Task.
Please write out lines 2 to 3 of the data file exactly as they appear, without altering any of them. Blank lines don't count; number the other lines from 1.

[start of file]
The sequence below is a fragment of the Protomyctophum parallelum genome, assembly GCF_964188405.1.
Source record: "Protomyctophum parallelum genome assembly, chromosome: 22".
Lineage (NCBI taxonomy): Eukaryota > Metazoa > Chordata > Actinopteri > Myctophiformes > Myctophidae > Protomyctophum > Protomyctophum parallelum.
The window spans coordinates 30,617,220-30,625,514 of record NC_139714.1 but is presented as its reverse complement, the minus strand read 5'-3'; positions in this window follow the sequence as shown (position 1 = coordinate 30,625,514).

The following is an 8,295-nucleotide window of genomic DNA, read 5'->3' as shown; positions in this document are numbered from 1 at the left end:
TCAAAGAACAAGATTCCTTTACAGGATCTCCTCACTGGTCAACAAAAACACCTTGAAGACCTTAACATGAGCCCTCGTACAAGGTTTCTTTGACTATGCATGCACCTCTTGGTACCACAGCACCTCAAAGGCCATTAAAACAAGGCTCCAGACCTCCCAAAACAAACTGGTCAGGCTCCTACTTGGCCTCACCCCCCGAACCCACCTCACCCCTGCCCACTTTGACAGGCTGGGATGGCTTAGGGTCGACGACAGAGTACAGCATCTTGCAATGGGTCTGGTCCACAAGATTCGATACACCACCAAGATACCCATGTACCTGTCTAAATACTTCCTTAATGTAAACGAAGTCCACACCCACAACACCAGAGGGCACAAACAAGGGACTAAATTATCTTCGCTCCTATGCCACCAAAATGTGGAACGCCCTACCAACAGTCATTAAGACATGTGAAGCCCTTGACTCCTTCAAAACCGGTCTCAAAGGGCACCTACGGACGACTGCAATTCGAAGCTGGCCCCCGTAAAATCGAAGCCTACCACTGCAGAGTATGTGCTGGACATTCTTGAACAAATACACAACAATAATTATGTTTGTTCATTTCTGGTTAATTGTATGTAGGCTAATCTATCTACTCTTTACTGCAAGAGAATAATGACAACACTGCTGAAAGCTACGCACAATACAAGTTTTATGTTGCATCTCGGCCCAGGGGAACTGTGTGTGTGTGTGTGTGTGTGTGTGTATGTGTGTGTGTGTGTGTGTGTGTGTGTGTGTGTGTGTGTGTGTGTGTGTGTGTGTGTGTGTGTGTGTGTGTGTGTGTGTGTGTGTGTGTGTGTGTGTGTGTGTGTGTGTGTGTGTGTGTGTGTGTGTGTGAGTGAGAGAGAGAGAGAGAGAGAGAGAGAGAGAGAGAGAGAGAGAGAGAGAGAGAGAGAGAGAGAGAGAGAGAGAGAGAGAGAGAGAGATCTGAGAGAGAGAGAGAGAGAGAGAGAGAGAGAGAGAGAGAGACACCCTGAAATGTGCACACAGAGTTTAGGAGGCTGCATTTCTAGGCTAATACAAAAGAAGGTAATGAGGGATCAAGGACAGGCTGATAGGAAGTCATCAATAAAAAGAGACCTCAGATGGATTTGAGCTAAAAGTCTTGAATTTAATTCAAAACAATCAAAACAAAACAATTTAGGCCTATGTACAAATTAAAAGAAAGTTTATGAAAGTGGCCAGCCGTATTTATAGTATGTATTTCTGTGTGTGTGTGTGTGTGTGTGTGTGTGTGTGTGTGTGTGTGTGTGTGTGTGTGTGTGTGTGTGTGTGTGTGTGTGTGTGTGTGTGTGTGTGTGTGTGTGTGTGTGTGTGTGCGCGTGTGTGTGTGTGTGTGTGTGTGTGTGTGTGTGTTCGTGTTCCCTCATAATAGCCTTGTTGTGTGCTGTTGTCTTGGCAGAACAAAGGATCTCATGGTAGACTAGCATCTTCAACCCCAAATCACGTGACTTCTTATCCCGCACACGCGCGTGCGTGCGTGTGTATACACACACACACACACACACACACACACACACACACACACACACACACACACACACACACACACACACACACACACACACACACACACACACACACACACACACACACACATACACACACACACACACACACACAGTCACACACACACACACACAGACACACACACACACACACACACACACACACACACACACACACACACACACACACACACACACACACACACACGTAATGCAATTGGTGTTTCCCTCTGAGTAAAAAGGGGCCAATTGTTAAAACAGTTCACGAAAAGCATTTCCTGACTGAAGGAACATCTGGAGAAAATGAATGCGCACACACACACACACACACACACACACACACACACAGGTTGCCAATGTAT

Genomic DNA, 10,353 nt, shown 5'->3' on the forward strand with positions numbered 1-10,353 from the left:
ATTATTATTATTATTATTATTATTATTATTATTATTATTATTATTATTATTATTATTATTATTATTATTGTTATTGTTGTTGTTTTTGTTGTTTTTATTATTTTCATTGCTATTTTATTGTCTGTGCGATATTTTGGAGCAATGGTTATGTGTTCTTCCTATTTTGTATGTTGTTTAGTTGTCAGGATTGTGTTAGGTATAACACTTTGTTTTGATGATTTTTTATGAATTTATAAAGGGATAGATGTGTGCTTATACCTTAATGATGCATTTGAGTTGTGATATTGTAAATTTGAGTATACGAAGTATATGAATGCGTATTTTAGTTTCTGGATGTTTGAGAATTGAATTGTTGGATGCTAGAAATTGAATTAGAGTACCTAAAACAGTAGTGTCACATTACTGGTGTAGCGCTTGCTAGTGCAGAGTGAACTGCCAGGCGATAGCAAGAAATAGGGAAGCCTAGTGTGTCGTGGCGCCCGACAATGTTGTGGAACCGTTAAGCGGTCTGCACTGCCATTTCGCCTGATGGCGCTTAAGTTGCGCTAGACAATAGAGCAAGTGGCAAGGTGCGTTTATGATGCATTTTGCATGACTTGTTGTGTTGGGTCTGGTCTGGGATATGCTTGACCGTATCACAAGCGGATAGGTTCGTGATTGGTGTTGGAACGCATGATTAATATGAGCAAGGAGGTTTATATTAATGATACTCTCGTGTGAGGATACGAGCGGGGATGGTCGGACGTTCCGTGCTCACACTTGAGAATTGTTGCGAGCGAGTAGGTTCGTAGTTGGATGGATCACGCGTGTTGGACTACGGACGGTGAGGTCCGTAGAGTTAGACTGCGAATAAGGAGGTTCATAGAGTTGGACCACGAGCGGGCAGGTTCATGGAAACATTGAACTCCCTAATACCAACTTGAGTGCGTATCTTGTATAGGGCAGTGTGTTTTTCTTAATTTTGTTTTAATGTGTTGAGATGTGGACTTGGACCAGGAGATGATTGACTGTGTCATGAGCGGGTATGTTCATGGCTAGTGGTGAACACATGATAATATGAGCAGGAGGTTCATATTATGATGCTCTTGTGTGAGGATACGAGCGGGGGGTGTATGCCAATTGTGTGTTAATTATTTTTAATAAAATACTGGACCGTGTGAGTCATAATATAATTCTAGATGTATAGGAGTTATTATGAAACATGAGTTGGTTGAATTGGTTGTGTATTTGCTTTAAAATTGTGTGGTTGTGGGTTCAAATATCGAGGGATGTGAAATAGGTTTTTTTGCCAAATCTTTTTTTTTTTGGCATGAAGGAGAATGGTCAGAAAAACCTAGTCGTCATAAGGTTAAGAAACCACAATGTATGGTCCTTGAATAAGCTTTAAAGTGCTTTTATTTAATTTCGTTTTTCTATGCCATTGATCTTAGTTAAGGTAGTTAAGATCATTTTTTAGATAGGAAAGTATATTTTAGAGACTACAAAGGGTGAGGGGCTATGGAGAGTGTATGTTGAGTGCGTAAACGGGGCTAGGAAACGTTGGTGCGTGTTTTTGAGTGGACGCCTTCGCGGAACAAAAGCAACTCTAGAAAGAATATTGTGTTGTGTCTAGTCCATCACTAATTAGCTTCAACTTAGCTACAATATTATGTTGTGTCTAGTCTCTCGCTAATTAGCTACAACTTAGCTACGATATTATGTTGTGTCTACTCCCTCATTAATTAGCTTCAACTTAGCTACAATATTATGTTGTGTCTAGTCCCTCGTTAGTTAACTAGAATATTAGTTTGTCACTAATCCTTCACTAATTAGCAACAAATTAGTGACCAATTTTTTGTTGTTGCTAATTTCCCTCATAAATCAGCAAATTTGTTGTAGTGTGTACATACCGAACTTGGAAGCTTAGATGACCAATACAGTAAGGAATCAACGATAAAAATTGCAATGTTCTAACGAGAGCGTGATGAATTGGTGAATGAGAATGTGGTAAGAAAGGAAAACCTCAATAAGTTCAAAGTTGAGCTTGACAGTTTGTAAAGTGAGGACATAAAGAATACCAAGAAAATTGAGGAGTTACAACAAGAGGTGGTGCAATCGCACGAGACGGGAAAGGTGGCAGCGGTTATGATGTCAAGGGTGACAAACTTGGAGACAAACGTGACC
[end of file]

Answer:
Source record: "Protomyctophum parallelum genome assembly, chromosome: 22".
Lineage (NCBI taxonomy): Eukaryota > Metazoa > Chordata > Actinopteri > Myctophiformes > Myctophidae > Protomyctophum > Protomyctophum parallelum.